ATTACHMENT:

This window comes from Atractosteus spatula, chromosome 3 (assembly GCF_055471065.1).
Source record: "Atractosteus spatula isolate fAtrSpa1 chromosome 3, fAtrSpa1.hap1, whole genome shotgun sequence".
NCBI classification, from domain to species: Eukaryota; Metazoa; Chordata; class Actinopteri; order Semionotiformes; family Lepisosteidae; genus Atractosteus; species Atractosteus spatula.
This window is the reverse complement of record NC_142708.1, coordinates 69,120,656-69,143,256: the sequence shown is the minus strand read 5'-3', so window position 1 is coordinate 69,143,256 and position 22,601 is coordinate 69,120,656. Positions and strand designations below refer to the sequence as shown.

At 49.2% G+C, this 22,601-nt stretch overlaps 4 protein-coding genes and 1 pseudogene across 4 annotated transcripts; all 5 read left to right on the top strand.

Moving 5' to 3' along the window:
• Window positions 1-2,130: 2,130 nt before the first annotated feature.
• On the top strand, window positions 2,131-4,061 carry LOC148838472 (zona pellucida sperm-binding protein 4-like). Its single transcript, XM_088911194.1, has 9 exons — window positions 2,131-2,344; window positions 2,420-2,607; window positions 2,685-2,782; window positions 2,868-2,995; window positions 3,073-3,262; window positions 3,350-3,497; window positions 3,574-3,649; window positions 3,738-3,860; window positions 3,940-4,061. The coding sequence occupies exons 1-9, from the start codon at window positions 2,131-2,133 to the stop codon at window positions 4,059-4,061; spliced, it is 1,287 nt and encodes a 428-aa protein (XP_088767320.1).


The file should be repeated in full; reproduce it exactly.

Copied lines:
This window comes from Atractosteus spatula, chromosome 3 (assembly GCF_055471065.1).
Source record: "Atractosteus spatula isolate fAtrSpa1 chromosome 3, fAtrSpa1.hap1, whole genome shotgun sequence".
NCBI classification, from domain to species: Eukaryota; Metazoa; Chordata; class Actinopteri; order Semionotiformes; family Lepisosteidae; genus Atractosteus; species Atractosteus spatula.
This window is the reverse complement of record NC_142708.1, coordinates 69,120,656-69,143,256: the sequence shown is the minus strand read 5'-3', so window position 1 is coordinate 69,143,256 and position 22,601 is coordinate 69,120,656. Positions and strand designations below refer to the sequence as shown.

At 49.2% G+C, this 22,601-nt stretch overlaps 4 protein-coding genes and 1 pseudogene across 4 annotated transcripts; all 5 read left to right on the top strand.

Moving 5' to 3' along the window:
• Window positions 1-2,130: 2,130 nt before the first annotated feature.
• On the top strand, window positions 2,131-4,061 carry LOC148838472 (zona pellucida sperm-binding protein 4-like). Its single transcript, XM_088911194.1, has 9 exons — window positions 2,131-2,344; window positions 2,420-2,607; window positions 2,685-2,782; window positions 2,868-2,995; window positions 3,073-3,262; window positions 3,350-3,497; window positions 3,574-3,649; window positions 3,738-3,860; window positions 3,940-4,061. The coding sequence occupies exons 1-9, from the start codon at window positions 2,131-2,133 to the stop codon at window positions 4,059-4,061; spliced, it is 1,287 nt and encodes a 428-aa protein (XP_088767320.1).